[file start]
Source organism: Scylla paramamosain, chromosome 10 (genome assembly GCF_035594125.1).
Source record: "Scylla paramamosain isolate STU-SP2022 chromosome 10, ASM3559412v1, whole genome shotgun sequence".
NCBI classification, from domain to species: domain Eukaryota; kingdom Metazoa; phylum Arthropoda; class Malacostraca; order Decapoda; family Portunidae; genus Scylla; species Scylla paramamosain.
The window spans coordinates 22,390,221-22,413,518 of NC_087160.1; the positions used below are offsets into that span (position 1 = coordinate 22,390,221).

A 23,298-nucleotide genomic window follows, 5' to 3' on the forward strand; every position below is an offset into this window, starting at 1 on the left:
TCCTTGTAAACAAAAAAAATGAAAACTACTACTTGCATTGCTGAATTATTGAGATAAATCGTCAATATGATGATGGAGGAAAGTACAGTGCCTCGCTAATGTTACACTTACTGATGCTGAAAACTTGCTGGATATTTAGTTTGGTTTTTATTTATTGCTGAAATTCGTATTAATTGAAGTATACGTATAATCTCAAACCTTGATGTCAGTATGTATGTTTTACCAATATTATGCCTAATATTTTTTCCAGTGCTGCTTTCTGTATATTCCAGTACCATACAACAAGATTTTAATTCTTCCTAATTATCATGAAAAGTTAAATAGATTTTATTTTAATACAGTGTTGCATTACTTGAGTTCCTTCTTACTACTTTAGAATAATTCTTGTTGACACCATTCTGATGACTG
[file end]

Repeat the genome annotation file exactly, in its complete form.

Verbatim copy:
Source organism: Scylla paramamosain, chromosome 10 (genome assembly GCF_035594125.1).
Source record: "Scylla paramamosain isolate STU-SP2022 chromosome 10, ASM3559412v1, whole genome shotgun sequence".
NCBI classification, from domain to species: domain Eukaryota; kingdom Metazoa; phylum Arthropoda; class Malacostraca; order Decapoda; family Portunidae; genus Scylla; species Scylla paramamosain.
The window spans coordinates 22,390,221-22,413,518 of NC_087160.1; the positions used below are offsets into that span (position 1 = coordinate 22,390,221).

A 23,298-nucleotide genomic window follows, 5' to 3' on the forward strand; every position below is an offset into this window, starting at 1 on the left:
TCCTTGTAAACAAAAAAAATGAAAACTACTACTTGCATTGCTGAATTATTGAGATAAATCGTCAATATGATGATGGAGGAAAGTACAGTGCCTCGCTAATGTTACACTTACTGATGCTGAAAACTTGCTGGATATTTAGTTTGGTTTTTATTTATTGCTGAAATTCGTATTAATTGAAGTATACGTATAATCTCAAACCTTGATGTCAGTATGTATGTTTTACCAATATTATGCCTAATATTTTTTCCAGTGCTGCTTTCTGTATATTCCAGTACCATACAACAAGATTTTAATTCTTCCTAATTATCATGAAAAGTTAAATAGATTTTATTTTAATACAGTGTTGCATTACTTGAGTTCCTTCTTACTACTTTAGAATAATTCTTGTTGACACCATTCTGATGACTG